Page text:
One of the odd things about being a TV critic for almost 24 years is that it gives me an opportunity for personal connections — however brief — with big celebrities.
When news breaks that a TV icon has passed away, I recall their roles — and my time with them. Here are a few who passed this year who I’ll miss.
Dennis Farina • When Farina joined the cast of “Law & Order,” he did NOT want to talk about what it was like try to replace Jerry Orbach. But who would?
David Frost • The great interviewer had a self-deprecating sense of humor. He loved telling the story of his ill-fated interview with a talking bird.
Annette Funicello • Talking about the biographical, 1995 TV movie “A Dream Is a Wish Your Heart Makes,” the former “Micky Mouse Club” star was charming, courageous and open about her battle with MS.
James Gandolfini • The star of “The Sopranos” clearly did not like doing interviews. But he always made the best of the situation. And when a scheduling conflict prevented him from accepting a Television Critics Association Award in person, he sent all TCA members a handwritten thank-you note.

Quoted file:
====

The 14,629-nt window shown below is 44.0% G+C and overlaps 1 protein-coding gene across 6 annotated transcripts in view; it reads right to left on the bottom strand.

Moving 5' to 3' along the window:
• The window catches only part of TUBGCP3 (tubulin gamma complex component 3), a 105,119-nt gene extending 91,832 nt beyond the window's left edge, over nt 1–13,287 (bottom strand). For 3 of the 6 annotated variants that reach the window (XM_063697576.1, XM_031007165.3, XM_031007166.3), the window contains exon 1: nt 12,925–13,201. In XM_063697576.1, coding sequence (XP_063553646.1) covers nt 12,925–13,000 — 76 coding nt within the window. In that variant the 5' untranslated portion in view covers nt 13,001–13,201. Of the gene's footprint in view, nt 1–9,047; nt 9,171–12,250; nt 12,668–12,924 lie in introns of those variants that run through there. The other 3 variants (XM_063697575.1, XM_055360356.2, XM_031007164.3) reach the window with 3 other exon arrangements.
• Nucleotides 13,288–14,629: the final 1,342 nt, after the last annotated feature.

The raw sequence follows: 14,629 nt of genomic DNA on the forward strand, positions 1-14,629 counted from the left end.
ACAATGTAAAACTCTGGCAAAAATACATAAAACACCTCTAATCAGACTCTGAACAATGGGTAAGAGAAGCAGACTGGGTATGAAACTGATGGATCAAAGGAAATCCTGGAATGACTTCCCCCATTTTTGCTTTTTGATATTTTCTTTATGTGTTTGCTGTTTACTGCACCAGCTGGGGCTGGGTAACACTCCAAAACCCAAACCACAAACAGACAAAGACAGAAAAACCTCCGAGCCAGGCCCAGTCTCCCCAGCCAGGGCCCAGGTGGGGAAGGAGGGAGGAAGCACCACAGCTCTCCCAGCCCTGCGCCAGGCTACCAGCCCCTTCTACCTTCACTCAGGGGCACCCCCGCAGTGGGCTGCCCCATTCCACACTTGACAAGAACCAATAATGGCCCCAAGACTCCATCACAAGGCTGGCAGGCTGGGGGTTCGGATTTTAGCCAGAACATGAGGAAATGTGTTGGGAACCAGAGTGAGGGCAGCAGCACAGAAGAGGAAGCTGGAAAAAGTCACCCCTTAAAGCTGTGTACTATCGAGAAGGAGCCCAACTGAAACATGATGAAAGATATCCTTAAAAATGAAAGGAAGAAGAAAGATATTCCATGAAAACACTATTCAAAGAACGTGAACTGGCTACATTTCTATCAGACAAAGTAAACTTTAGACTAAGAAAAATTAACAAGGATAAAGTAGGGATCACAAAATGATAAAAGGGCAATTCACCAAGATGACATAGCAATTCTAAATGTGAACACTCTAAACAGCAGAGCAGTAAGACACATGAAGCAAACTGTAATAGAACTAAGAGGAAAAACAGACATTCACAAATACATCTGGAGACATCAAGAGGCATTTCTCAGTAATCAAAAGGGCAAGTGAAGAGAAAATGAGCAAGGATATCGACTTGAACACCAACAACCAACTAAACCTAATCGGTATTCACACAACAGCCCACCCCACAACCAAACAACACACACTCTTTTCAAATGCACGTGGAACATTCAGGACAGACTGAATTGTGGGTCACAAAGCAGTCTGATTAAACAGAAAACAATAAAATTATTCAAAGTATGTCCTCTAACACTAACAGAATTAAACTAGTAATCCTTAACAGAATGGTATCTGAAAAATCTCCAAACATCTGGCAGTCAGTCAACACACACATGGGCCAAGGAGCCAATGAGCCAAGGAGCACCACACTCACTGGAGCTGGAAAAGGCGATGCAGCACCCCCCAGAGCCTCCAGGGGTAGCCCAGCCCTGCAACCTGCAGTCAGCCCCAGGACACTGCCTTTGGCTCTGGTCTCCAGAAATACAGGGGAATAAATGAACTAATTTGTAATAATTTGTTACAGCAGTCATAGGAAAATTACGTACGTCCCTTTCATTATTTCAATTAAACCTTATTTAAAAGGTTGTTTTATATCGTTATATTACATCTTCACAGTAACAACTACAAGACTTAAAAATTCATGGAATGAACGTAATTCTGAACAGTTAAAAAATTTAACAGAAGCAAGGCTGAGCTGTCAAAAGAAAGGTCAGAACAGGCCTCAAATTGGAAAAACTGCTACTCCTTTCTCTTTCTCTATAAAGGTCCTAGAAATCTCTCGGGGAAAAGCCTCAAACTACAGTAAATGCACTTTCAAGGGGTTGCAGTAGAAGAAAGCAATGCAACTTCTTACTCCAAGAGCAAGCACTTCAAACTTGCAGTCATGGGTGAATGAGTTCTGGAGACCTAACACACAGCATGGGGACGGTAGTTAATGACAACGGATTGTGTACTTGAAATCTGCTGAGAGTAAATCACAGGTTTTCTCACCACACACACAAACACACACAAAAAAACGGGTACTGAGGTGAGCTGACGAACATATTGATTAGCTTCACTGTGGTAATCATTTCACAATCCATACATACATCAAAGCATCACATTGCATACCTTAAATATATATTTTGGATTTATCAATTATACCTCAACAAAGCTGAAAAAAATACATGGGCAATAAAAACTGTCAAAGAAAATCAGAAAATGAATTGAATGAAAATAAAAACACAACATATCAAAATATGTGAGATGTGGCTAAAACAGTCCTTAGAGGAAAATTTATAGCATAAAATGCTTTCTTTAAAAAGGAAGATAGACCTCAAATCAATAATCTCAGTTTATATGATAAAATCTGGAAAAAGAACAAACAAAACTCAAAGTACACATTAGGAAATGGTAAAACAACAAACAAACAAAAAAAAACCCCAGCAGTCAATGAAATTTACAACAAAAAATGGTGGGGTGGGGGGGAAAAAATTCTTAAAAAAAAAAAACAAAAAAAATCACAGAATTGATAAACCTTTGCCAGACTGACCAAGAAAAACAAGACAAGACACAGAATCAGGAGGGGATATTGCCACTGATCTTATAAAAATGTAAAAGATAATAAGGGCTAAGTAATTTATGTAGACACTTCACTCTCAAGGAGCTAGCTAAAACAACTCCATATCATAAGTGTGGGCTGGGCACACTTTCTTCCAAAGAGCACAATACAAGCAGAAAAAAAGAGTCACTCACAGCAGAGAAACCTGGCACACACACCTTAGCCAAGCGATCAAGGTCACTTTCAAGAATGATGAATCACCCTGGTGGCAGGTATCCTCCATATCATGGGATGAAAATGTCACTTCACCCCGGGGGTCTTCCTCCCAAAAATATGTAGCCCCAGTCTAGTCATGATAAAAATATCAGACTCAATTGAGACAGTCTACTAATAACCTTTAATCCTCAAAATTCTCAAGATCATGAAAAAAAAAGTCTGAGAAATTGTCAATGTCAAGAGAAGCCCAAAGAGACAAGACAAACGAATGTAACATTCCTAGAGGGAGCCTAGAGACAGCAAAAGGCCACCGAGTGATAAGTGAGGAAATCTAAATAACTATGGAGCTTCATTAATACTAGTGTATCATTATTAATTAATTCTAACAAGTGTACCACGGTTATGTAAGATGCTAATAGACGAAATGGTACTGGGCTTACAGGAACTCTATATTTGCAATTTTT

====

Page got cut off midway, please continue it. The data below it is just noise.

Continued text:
Gary David Goldberg • A smart, funny man who brought us “Family Ties,” “Brooklyn Bridge” and “Spin City,” Goldberg in person was as sharp as the characters he created.
Julie Harris • Chatting with the Oscar-nominated, Emmy-winning actress about her role on “Knots Landing” — and discovering how much she loved her character — is one of my favorite memories.
Elmore Leonard • After multiple failed attempts to translate the author’s works into successful TV series, Leonard could not have been more pleased with “Justified.”
Cory Monteith • It’s difficult to reconcile the man who had the world by the tail with the addict who brought about his own death. I remember Monteith’s enthusiasm and openness before “Glee” debuted. I remember him being somewhat overwhelmed by the attention when it became a hit. But he remained a good interview and a good guy.
Jean Stapleton • I never talked to her during her run on “All In the Family” — hey, I’m not that old! — but I did interview her much later for a TV movie. (Can’t remember which one.) I was instantly struck by the fact that she truly was a great actress because Edith Bunker seemed so real and Stapleton was very different from that character.
Jonathan Winters • I remember being somewhat in awe of this comedy legend, and he was as hilarious as you’d expect. Nonstop funny.
Lee Thompson Young • When news broke that he had taken his own life, I could only think of the nice young man who chatted amiably with me on the set of “Rizzoli & Isles.”
Scott D. Pierce covers television for The Salt Lake Tribune. Email him at email@example.com; follow him on Twitter @ScottDPierce.